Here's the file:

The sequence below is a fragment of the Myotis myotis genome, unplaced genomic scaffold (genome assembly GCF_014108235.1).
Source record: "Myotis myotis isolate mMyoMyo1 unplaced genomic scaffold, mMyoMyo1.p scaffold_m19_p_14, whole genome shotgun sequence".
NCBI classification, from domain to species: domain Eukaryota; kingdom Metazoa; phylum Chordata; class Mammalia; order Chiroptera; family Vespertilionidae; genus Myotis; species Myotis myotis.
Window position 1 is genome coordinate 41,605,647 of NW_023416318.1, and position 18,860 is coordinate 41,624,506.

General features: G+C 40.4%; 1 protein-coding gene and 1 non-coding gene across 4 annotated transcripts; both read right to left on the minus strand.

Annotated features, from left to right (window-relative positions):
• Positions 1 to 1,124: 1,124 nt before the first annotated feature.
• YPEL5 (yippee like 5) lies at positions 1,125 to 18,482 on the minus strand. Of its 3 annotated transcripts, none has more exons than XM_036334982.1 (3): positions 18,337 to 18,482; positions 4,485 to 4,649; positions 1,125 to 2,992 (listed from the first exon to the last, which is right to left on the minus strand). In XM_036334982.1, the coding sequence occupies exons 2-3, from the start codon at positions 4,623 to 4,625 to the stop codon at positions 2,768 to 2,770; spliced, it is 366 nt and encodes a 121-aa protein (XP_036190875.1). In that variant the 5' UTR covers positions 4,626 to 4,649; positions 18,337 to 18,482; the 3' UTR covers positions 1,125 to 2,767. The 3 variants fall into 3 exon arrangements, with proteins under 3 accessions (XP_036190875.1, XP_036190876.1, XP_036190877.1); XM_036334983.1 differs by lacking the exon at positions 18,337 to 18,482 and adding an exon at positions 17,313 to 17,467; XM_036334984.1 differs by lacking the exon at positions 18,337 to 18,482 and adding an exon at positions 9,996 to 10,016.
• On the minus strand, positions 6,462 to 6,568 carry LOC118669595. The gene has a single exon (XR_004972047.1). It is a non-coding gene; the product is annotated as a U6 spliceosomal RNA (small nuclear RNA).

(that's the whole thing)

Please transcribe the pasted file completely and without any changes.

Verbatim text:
The sequence below is a fragment of the Myotis myotis genome, unplaced genomic scaffold (genome assembly GCF_014108235.1).
Source record: "Myotis myotis isolate mMyoMyo1 unplaced genomic scaffold, mMyoMyo1.p scaffold_m19_p_14, whole genome shotgun sequence".
NCBI classification, from domain to species: domain Eukaryota; kingdom Metazoa; phylum Chordata; class Mammalia; order Chiroptera; family Vespertilionidae; genus Myotis; species Myotis myotis.
Window position 1 is genome coordinate 41,605,647 of NW_023416318.1, and position 18,860 is coordinate 41,624,506.

General features: G+C 40.4%; 1 protein-coding gene and 1 non-coding gene across 4 annotated transcripts; both read right to left on the minus strand.

Annotated features, from left to right (window-relative positions):
• Positions 1 to 1,124: 1,124 nt before the first annotated feature.
• YPEL5 (yippee like 5) lies at positions 1,125 to 18,482 on the minus strand. Of its 3 annotated transcripts, none has more exons than XM_036334982.1 (3): positions 18,337 to 18,482; positions 4,485 to 4,649; positions 1,125 to 2,992 (listed from the first exon to the last, which is right to left on the minus strand). In XM_036334982.1, the coding sequence occupies exons 2-3, from the start codon at positions 4,623 to 4,625 to the stop codon at positions 2,768 to 2,770; spliced, it is 366 nt and encodes a 121-aa protein (XP_036190875.1). In that variant the 5' UTR covers positions 4,626 to 4,649; positions 18,337 to 18,482; the 3' UTR covers positions 1,125 to 2,767. The 3 variants fall into 3 exon arrangements, with proteins under 3 accessions (XP_036190875.1, XP_036190876.1, XP_036190877.1); XM_036334983.1 differs by lacking the exon at positions 18,337 to 18,482 and adding an exon at positions 17,313 to 17,467; XM_036334984.1 differs by lacking the exon at positions 18,337 to 18,482 and adding an exon at positions 9,996 to 10,016.
• On the minus strand, positions 6,462 to 6,568 carry LOC118669595. The gene has a single exon (XR_004972047.1). It is a non-coding gene; the product is annotated as a U6 spliceosomal RNA (small nuclear RNA).